HTML and CSS Reference
In-Depth Information
of those that are, are done incorrectly. Poor developer education, the more stringent syntax
requirements, and ultimately the lack of obvious tangible benefit may have kept many from
adopting the XML variant of HTML.
Misconception: XHTML Is Dead
Although XHTML hasn't taken Web development by storm, the potential rise of HTML5
does not spell the end of XHTML. In fact, you can write XML-style markup in HTML,
which most developers dub XHTML 5. For precision, XHTML is the way to go, particularly
when used in an environment that includes other forms of XML documents. XHTML's
future is bright for those who build well-formed, valid markup documents.
Myth: Traditional HTML Is Going Away
HTML is the foundation of the Web; with literally billions of pages in existence, not every
document is going to be upgraded anytime soon. The “legacy” Web will continue for years,
and traditional nonstandardized HTML will always be lurking around underneath even the
most advanced Web page years from now. Beating the standards drum might speed things
up a bit, but the fact is, there's a long way to go before we are rid of messed-up markup.
HTML5 clearly acknowledges this point by documenting how browsers should act in light
of malformed markup.
Having taught HTML for years and having seen how both HTML editors and people
build Web pages, I think it is very unlikely that strictly conforming markup will be the norm
anytime soon. Although (X)HTML has had rules for years, people have not really bothered to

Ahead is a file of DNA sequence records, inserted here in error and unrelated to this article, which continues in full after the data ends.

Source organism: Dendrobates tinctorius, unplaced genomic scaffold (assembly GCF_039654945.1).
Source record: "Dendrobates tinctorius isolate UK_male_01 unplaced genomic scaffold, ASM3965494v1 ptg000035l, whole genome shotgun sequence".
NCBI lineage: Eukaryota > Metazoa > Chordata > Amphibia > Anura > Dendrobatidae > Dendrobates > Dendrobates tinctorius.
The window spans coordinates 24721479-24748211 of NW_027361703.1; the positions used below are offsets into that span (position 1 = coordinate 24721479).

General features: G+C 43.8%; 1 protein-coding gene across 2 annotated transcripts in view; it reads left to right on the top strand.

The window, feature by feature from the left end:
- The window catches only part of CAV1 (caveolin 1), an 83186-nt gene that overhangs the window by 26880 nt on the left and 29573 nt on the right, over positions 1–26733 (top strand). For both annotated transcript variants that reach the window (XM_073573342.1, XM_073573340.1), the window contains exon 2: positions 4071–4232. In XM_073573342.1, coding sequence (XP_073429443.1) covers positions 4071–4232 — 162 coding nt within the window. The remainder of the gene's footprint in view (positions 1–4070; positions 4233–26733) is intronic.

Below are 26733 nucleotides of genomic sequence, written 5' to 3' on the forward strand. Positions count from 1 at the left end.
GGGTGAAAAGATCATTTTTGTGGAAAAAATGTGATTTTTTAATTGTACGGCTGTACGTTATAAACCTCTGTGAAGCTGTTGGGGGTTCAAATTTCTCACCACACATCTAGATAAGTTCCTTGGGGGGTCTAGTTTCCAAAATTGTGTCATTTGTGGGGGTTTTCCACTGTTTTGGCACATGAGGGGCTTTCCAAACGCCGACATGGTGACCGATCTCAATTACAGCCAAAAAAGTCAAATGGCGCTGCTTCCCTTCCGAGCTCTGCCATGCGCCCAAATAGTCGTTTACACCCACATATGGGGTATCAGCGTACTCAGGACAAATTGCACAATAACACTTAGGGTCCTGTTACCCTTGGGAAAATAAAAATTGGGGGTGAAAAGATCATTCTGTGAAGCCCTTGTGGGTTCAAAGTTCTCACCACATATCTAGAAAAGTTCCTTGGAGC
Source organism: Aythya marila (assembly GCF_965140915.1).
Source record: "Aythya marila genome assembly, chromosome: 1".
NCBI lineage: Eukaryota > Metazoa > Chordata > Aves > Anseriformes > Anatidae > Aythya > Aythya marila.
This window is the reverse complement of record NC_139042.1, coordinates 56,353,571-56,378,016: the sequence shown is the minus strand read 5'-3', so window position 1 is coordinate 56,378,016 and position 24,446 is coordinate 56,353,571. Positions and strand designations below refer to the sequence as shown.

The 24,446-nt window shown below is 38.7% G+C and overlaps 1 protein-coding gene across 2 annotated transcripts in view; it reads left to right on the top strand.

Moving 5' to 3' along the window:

follow them; from their perspective, there has been little penalty for failing to follow the
rules, and there is no obvious benefit to actually studying the language rigorously. Quite
often, people learn markup simply through imitation by viewing the source of existing
pages, which are not necessarily written correctly, and going from there. Like learning a
spoken language, (X)HTML's loosely enforced rules have allowed many document authors
to get going quickly. Its biggest flaw is in some sense its biggest asset and has allowed
millions of people to get involved with Web page authoring. Rigor and structure is coming,
but it will take time, tools, and education.
Myth: Someday Standards Will Alleviate All Our Problems
Standards are important. Standards should help. Standards likely won't fix everything.
From varying interpretations of standards, proprietary additions, and plain old bugs, there
is likely never going to be a day where Web development, even at the level of (X)HTML
markup, doesn't have its quirks and oddities. The forces of the market so far have proven
this sentiment to be, at the very least, wishful thinking. Over a decade after first being
considered during the writing of this topic's first edition, the wait for some standards
nirvana continues.
Myth: Hand-Coding of HTML Will Continue Indefinitely
Although some people will continue to craft pages in a manner similar to mechanical
typesetting, as Web editors improve and produce standard markup perfectly, the need to
hand-tweak HTML documents will diminish. Hopefully, designers will realize that knowledge
of the “invisible pixel” trick or the CSS Box Model Hack is not a bankable resume item and
instead focus on development of their talents along with a firm standards-based understanding
of markup, CSS, and JavaScript.
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